Nineteen clicks of the mouse, the electronic brandishing of a credit card, thirteen dollars of my savings. A box of communion wafers was on its way to my apartment. Five days later, it arrived: five hundred whole-wheat discs emblazoned with a cross, packed like bags of Lay’s into two puffed plastic sacks. The size of a half-dollar, an eighth of an inch thick. My roommate, a lapsed but confirmed Catholic, couldn’t get enough of them, inhaling one after the other as if to bring some junk-food jingle to life. Analogies to Styrofoam notwithstanding, they are a low-fat snack. (In Quebec, they have even been marketed that way; prior to consecration, the host is only bread.) I watched him toss the wafers back like popcorn—the unrealized body of Christ, purchased on the Internet.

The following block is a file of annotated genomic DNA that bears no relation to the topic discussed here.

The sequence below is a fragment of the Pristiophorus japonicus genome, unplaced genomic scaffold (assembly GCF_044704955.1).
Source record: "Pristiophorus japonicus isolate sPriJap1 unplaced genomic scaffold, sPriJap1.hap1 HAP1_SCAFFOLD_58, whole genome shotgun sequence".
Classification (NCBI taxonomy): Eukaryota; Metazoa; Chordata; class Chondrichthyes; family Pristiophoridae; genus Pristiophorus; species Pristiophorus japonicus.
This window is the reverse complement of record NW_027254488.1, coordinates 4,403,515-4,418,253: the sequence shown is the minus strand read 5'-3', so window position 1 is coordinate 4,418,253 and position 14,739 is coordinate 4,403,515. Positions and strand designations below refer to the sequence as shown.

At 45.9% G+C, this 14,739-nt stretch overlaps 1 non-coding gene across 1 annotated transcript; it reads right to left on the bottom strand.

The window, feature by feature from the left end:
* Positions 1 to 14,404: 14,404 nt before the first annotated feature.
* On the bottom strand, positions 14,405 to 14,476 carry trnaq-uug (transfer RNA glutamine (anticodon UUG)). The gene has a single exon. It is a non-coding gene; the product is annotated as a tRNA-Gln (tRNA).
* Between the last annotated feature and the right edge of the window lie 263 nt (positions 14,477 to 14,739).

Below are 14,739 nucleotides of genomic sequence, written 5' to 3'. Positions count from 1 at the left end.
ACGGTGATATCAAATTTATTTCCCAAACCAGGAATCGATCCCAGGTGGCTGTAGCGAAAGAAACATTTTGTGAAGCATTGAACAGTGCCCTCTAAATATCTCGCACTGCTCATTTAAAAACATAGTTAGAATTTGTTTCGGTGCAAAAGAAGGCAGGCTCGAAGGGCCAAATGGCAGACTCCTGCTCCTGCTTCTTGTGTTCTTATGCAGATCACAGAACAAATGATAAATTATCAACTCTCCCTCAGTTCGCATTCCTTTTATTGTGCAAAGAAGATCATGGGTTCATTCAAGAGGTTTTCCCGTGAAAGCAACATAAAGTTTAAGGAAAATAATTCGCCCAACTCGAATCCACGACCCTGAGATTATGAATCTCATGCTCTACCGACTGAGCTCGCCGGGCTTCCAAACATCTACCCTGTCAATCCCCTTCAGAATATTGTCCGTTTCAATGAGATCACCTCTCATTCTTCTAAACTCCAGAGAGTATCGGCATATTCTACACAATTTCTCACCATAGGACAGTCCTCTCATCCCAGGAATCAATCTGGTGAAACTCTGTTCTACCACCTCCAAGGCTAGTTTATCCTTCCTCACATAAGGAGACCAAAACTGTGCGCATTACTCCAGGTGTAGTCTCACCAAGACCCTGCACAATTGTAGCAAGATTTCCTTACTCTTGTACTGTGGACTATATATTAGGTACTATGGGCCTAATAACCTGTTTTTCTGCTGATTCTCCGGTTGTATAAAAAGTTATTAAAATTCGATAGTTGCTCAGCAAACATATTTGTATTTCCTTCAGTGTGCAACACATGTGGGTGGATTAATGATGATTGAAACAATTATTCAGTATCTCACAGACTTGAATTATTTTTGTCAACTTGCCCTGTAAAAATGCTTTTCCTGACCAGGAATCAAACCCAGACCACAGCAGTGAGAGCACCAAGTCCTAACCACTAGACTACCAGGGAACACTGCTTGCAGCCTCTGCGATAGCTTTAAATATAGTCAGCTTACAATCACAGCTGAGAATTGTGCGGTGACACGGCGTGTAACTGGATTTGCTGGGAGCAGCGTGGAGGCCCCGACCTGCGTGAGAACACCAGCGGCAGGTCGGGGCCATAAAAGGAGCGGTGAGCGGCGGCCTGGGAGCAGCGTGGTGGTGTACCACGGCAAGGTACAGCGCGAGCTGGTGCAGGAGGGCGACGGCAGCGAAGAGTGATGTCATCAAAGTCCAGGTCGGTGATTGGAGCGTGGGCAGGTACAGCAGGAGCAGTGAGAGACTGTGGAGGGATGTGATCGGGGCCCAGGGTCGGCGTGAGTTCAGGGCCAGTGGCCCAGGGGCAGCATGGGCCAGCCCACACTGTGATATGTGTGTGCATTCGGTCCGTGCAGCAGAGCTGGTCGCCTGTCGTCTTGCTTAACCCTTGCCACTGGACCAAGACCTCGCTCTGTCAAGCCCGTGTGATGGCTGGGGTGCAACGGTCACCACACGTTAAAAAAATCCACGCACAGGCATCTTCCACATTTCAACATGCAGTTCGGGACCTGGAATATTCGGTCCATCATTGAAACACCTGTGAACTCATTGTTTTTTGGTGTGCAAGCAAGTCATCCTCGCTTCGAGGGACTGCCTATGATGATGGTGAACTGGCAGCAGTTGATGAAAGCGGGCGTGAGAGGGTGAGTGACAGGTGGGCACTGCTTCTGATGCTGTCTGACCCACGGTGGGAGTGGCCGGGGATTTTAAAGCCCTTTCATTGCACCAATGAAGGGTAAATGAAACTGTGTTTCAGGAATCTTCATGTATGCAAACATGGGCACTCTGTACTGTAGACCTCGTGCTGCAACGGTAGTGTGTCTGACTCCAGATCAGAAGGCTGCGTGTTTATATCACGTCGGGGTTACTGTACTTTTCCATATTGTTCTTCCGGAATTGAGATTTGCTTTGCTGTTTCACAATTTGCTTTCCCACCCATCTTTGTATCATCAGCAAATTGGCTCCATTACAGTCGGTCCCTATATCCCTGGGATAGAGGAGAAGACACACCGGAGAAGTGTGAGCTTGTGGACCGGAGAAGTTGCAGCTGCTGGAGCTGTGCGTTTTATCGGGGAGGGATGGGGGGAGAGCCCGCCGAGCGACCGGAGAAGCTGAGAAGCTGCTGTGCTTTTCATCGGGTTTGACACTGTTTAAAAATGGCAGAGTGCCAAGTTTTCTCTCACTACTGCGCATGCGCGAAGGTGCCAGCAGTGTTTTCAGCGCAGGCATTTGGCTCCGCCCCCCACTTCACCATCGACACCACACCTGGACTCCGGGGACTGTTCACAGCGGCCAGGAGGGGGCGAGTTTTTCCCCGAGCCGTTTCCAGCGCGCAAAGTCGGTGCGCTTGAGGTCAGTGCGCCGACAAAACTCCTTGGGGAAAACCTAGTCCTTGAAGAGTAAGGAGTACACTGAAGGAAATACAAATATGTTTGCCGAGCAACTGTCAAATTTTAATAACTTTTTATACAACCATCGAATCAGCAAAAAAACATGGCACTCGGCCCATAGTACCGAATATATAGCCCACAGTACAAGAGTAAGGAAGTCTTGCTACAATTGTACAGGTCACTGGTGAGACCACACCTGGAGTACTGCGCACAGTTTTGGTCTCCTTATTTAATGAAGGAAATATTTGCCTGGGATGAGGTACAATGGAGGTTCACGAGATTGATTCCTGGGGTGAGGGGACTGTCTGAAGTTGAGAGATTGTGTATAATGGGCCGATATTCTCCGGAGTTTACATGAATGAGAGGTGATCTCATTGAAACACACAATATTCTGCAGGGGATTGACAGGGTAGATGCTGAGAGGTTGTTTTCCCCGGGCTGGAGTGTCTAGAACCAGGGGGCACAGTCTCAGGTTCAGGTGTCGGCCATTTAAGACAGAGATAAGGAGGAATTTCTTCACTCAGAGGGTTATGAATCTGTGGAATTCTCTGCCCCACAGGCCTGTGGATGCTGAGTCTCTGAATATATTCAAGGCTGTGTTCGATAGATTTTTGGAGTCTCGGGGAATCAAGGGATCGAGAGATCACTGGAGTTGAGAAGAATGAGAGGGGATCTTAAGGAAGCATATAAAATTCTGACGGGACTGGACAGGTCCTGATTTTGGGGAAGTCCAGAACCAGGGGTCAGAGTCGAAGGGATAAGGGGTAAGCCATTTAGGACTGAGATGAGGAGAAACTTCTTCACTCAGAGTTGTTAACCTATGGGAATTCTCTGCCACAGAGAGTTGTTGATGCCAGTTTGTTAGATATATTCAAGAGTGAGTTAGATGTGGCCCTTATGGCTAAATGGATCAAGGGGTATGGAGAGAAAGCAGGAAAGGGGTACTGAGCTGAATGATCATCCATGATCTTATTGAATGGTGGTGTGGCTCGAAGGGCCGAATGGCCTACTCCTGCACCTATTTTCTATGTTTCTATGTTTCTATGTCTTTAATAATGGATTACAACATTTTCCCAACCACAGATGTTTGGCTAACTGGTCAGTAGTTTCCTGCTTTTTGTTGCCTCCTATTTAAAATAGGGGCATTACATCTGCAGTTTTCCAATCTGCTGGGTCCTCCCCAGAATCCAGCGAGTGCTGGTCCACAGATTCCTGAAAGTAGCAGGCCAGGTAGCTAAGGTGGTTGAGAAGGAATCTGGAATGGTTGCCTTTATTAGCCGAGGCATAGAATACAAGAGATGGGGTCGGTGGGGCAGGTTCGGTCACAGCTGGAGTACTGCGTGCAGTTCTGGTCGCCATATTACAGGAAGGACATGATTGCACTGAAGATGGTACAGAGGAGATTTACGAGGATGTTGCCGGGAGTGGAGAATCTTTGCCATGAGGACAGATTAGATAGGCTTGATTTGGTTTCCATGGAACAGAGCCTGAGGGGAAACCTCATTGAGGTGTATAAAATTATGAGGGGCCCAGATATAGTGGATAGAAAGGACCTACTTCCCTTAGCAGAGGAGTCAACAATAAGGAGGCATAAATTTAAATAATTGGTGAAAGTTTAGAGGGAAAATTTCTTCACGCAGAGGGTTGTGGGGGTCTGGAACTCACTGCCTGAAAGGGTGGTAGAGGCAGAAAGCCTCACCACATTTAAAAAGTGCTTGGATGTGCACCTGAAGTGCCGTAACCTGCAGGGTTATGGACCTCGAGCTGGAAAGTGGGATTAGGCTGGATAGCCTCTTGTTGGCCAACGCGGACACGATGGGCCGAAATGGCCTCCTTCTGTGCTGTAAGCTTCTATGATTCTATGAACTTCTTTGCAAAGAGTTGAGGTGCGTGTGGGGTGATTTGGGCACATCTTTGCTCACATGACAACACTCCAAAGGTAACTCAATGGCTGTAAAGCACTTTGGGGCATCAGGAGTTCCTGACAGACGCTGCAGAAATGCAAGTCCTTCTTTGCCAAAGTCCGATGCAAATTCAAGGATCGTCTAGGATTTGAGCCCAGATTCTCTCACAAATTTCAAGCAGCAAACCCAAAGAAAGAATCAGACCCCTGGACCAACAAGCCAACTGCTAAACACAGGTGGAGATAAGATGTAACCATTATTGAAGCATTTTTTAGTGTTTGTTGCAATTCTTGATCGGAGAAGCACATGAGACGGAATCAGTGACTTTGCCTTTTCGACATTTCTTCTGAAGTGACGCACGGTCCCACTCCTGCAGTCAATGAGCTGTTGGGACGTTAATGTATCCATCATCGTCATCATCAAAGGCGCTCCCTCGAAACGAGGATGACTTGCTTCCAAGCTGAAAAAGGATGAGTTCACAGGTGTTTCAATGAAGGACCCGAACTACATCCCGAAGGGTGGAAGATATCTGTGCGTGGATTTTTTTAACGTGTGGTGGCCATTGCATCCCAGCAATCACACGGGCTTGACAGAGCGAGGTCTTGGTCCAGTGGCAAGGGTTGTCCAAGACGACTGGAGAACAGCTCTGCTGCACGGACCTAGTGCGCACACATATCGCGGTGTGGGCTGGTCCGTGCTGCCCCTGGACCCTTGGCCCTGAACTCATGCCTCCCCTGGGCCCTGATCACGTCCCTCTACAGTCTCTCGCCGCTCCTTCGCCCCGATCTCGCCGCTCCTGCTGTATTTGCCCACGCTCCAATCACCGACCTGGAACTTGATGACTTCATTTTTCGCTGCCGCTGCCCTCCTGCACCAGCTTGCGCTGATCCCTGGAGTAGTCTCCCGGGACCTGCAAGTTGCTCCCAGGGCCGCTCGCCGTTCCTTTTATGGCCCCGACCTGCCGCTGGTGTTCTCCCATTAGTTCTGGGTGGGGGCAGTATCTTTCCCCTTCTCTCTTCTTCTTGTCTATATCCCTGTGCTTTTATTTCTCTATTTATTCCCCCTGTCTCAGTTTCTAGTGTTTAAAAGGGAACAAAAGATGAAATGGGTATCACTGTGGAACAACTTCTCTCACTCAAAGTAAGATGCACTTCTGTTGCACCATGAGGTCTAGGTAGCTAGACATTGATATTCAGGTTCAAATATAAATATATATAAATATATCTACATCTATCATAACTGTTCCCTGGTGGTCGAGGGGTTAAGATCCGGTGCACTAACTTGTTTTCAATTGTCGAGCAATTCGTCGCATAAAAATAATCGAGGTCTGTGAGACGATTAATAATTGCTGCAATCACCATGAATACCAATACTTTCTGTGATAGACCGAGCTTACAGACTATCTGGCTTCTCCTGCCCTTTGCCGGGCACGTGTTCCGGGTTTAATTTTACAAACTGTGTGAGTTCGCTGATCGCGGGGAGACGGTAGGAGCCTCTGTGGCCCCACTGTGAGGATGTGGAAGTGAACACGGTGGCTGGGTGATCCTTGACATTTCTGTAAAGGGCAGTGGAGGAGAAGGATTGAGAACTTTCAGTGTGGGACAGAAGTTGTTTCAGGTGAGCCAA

For those who've never had the pleasure, think semi-dissolvable, gummy cardboard that adheres to the roof of your mouth.